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State v. Carr

Superior Court of Delaware

November 4, 2019

STATE OF DELAWARE, Plaintiff,
v.
BRUCE J. CARR, Defendant.

          Submitted: August 16, 2019

          Annemarie Puit, Esquire, Deputy Attorney General, Department of Justice, Wilmington, Delaware, Attorney for the State.

          Bruce J. Carr, James T. Vaughn Correctional Center, Smyrna, Delaware, pro se.

          COMMISSIONER'S REPORT AND RECOMMENDATION THAT DEFENDANT'S MOTION FOR POSTCONVICTION RELIEF SHOULD BE SUMMARILY DISMISSED

          Commissioner Lynne M. Parker

         This 4th day of November 2019, upon consideration of Defendant's Motion for Postconviction Relief, it appears to the Court that:

         BACKGROUND AND PROCEDURAL HISTORY

         1. In 1982, Defendant Bruce J. Carr was convicted of kidnapping, conspiracy, rape and attempted rape, and was sentenced to six consecutive life terms plus forty years.

         2. The Delaware Supreme Court affirmed Carr's conviction and sentence on direct appeal.[1]

         3. Thereafter, Carr filed many unsuccessful petitions seeking to overturn his conviction and sentence. This is Carr's eleventh Rule 61 motion for postconviction relief.[2]

         4. In one of his unsuccessful post trial petitions, Carr admitted his guilt to the charges for which he was convicted.[3]

         5. On August 8, 2019, Carr filed the subject Rule 61 motion. In the subject motion, Carr claims that he only recently became aware that a plea offer was offered to him as well as his co-defendant. His co-defendant accepted the plea offer and was sentenced to two consecutive life sentences. Carr now contends that if he was aware that the plea offer had also been offered to him, he would also have accepted it.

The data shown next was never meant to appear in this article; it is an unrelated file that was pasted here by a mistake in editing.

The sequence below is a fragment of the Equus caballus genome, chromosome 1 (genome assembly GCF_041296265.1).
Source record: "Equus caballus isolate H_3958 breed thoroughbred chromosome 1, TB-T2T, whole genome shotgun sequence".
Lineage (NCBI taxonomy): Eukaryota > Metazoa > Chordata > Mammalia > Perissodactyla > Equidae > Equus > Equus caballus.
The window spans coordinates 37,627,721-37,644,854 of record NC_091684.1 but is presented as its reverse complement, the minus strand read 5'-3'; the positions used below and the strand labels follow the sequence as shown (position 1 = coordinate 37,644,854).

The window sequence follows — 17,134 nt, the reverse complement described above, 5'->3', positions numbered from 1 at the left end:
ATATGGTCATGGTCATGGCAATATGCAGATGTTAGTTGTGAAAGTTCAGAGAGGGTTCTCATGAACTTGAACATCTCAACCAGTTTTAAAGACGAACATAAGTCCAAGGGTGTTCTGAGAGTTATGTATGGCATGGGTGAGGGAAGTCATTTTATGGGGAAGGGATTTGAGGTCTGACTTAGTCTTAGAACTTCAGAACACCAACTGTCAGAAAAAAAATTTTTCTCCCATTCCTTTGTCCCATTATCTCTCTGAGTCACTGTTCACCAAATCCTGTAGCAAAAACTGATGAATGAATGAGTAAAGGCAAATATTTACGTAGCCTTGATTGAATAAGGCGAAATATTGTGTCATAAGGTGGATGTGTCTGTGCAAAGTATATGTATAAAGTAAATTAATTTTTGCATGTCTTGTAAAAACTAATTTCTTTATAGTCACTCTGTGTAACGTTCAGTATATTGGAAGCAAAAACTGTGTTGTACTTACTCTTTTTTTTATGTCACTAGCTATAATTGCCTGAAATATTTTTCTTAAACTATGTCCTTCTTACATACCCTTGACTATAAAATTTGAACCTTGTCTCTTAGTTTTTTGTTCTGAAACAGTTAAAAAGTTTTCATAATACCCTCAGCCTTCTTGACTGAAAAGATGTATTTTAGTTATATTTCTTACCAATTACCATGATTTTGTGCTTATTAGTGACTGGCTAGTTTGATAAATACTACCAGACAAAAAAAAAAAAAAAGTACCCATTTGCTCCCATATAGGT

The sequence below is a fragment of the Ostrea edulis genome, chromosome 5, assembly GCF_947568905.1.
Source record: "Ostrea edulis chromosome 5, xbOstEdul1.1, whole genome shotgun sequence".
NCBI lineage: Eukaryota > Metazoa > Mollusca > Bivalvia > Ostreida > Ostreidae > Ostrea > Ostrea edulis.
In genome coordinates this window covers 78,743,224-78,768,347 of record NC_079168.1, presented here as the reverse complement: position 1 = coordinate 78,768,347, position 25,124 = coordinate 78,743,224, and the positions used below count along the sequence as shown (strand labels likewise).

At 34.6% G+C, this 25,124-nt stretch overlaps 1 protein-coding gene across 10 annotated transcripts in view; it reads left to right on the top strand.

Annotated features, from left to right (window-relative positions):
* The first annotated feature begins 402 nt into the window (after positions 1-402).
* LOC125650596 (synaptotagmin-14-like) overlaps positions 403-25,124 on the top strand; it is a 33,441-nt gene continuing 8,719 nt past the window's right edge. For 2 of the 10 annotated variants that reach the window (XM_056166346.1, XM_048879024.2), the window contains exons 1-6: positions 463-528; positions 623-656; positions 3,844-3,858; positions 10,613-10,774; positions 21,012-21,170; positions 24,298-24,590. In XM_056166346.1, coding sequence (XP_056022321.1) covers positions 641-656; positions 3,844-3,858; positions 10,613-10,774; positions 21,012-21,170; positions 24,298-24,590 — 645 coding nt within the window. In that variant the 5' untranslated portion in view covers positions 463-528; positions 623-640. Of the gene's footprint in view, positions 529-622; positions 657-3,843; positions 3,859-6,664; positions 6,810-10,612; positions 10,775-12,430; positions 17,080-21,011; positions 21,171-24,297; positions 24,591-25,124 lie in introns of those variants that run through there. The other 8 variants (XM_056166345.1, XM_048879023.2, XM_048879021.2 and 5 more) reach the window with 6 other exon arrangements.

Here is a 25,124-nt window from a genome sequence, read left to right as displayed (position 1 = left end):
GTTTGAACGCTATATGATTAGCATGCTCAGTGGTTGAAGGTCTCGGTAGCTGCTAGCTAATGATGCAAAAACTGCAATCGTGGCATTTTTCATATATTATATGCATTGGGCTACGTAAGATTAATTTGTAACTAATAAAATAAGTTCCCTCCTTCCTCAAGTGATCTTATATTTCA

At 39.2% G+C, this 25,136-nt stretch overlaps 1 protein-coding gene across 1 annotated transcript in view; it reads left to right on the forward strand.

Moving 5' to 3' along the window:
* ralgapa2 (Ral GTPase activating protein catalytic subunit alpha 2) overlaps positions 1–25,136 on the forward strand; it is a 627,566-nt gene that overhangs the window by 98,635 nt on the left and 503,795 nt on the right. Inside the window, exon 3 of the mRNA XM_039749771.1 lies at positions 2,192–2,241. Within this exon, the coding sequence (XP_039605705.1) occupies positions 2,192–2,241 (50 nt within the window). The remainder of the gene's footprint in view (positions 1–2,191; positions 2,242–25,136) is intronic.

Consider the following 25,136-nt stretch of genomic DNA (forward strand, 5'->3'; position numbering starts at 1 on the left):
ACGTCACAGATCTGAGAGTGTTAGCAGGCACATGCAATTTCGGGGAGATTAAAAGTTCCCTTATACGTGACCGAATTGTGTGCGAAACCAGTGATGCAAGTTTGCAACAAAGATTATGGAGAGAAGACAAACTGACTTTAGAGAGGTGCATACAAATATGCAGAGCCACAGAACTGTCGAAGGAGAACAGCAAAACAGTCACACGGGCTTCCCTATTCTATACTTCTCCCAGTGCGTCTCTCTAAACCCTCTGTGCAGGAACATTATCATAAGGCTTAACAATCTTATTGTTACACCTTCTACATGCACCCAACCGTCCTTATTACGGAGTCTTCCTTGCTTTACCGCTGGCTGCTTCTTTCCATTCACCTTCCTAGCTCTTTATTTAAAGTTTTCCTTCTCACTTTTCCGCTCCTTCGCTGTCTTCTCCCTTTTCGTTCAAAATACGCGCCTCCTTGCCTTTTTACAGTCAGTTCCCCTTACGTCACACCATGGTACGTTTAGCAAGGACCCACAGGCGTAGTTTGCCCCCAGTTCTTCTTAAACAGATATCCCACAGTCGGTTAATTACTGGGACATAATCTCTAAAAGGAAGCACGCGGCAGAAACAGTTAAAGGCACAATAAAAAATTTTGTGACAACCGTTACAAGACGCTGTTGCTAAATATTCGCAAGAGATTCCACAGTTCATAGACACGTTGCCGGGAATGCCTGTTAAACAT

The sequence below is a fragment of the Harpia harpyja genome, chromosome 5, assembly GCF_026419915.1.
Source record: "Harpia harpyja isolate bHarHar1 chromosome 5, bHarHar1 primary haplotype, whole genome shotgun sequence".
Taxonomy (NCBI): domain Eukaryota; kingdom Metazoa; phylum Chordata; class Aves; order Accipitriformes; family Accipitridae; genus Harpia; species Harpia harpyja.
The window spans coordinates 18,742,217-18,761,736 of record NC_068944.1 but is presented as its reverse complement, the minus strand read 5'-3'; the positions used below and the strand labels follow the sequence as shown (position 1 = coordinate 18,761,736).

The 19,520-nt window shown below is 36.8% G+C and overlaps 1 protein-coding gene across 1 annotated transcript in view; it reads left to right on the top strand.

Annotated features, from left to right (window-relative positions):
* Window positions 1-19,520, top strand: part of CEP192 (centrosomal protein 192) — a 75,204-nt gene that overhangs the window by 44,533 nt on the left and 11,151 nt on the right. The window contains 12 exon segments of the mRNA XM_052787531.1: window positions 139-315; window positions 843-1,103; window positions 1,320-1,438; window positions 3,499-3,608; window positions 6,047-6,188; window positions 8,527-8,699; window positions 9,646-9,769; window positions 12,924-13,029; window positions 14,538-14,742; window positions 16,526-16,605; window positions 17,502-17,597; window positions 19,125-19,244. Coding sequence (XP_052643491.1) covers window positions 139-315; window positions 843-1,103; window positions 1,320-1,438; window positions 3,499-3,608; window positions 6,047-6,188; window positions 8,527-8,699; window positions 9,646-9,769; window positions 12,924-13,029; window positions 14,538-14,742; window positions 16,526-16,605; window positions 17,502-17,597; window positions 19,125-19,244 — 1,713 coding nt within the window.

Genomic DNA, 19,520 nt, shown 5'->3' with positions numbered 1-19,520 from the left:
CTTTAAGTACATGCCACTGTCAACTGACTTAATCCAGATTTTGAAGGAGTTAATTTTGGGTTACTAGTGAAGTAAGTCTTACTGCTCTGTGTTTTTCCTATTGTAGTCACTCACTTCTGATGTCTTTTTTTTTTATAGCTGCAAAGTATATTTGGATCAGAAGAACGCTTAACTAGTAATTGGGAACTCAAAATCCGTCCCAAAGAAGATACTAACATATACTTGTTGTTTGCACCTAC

6. Carr's co-defendant accepted a plea offer on June 14, 1982. His co-defendant pled guilty to two counts of rape in the first degree and was sentenced to two consecutive terms of life imprisonment.[4]

         7. Carr and his co-defendant were jointly indicted on all the same charges. Carr was aware at the time of his trial in 1982 that his co-defendant had accepted a plea offer. In fact, Carr filed a motion in 1982, after he was convicted at trial, seeking an acquittal due to the alleged prejudice caused by a newspaper article reporting on his co-defendant's guilty plea.[5]

         8. There was no question that Carr knew that his co-defendant accepted a plea in 1982, prior to his trial, to two counts of rape in the first degree and was sentenced to two consecutive terms of life imprisonment given his 1982 post-trial motion acknowledging such plea and sentence. There is also no question that prior to his trial, Carr refused to admit his guilt and refused to accept a plea given his contemporaneous letter to the court dated ...


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